Swedish-born influential sculptor Claes Oldenburg – whose monumental creations of everyday objects delight millions – has died at the age of 93 at his New York City home.
The Pace gallery representing him said he had recently collapsed. It described him as “one of the most radical artists of the 20th century in the development of pop art”.
Oldenburg, who moved to America in the 1950s, is known for his trademark works depicting clothespins, baseball bats, hamburgers and electric plugs. Many of his sculptures adorn public spaces in America and around the world.
“My intention is to make an everyday object that eludes definition,” he was quoted as saying in The New York Times.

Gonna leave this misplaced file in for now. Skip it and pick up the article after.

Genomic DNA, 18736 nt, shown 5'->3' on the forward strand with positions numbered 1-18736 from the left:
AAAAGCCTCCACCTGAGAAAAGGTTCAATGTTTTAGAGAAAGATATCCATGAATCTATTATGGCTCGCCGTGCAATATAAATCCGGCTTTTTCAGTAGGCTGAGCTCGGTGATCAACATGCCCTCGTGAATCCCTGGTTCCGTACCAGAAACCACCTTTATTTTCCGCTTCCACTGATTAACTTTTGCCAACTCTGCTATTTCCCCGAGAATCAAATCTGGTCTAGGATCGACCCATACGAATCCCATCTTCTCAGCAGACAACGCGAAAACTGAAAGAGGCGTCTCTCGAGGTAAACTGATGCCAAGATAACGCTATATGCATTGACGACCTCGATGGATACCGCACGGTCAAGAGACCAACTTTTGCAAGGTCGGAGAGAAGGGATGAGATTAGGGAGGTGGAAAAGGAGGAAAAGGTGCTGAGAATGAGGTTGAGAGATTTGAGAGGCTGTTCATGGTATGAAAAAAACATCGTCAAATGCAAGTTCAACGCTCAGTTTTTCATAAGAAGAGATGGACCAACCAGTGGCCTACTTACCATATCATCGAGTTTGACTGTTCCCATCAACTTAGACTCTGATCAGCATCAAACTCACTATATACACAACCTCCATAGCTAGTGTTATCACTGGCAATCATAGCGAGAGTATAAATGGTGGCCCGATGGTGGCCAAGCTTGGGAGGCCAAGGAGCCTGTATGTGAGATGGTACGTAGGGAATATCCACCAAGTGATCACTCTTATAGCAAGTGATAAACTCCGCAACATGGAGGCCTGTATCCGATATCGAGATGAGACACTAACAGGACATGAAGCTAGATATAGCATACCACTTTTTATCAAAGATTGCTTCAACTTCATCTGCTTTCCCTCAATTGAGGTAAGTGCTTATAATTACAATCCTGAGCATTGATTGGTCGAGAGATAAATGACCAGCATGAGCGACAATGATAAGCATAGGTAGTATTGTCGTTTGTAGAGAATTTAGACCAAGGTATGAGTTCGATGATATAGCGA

“So I made several studies of buildings that I would propose for cities in the form of objects. There’s a whole collection of them, including several for New York.”
His proposals took the form of self-consciously absurd drawings. In one sketch from 1965, for instance, he presents a giant teddy bear sitting slumped at the north end of Central Park – turning the entire city into a playground.
The sculptor never believed that his tongue-in-cheek ideas would actually be built – he was more interested in creating playful ideas that were amusing and slightly sinister at the same time.